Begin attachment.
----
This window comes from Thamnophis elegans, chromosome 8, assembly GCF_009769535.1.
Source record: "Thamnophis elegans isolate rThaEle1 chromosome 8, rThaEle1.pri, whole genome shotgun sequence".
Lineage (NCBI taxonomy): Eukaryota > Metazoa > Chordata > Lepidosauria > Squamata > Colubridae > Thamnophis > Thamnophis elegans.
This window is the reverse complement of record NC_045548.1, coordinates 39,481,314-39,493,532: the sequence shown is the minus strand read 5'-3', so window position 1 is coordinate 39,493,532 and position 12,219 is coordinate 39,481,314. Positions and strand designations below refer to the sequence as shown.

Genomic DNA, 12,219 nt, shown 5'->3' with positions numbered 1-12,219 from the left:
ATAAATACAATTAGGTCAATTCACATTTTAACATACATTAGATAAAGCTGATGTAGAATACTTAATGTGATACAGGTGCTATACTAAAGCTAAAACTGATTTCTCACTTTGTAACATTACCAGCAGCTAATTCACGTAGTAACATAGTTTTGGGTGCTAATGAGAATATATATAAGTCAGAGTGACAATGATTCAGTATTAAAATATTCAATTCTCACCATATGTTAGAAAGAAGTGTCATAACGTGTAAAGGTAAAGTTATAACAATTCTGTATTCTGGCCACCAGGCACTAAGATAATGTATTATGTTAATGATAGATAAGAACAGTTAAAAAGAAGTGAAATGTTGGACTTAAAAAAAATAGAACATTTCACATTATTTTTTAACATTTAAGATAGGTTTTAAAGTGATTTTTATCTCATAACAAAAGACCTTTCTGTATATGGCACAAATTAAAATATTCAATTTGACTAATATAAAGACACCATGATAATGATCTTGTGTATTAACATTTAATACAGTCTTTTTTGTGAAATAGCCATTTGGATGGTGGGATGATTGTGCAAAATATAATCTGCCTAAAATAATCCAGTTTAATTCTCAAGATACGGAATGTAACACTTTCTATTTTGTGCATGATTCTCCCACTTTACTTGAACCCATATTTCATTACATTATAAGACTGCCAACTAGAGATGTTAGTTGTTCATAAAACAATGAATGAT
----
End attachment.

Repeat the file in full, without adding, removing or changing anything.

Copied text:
This window comes from Thamnophis elegans, chromosome 8, assembly GCF_009769535.1.
Source record: "Thamnophis elegans isolate rThaEle1 chromosome 8, rThaEle1.pri, whole genome shotgun sequence".
Lineage (NCBI taxonomy): Eukaryota > Metazoa > Chordata > Lepidosauria > Squamata > Colubridae > Thamnophis > Thamnophis elegans.
This window is the reverse complement of record NC_045548.1, coordinates 39,481,314-39,493,532: the sequence shown is the minus strand read 5'-3', so window position 1 is coordinate 39,493,532 and position 12,219 is coordinate 39,481,314. Positions and strand designations below refer to the sequence as shown.

Genomic DNA, 12,219 nt, shown 5'->3' with positions numbered 1-12,219 from the left:
ATAAATACAATTAGGTCAATTCACATTTTAACATACATTAGATAAAGCTGATGTAGAATACTTAATGTGATACAGGTGCTATACTAAAGCTAAAACTGATTTCTCACTTTGTAACATTACCAGCAGCTAATTCACGTAGTAACATAGTTTTGGGTGCTAATGAGAATATATATAAGTCAGAGTGACAATGATTCAGTATTAAAATATTCAATTCTCACCATATGTTAGAAAGAAGTGTCATAACGTGTAAAGGTAAAGTTATAACAATTCTGTATTCTGGCCACCAGGCACTAAGATAATGTATTATGTTAATGATAGATAAGAACAGTTAAAAAGAAGTGAAATGTTGGACTTAAAAAAAATAGAACATTTCACATTATTTTTTAACATTTAAGATAGGTTTTAAAGTGATTTTTATCTCATAACAAAAGACCTTTCTGTATATGGCACAAATTAAAATATTCAATTTGACTAATATAAAGACACCATGATAATGATCTTGTGTATTAACATTTAATACAGTCTTTTTTGTGAAATAGCCATTTGGATGGTGGGATGATTGTGCAAAATATAATCTGCCTAAAATAATCCAGTTTAATTCTCAAGATACGGAATGTAACACTTTCTATTTTGTGCATGATTCTCCCACTTTACTTGAACCCATATTTCATTACATTATAAGACTGCCAACTAGAGATGTTAGTTGTTCATAAAACAATGAATGAT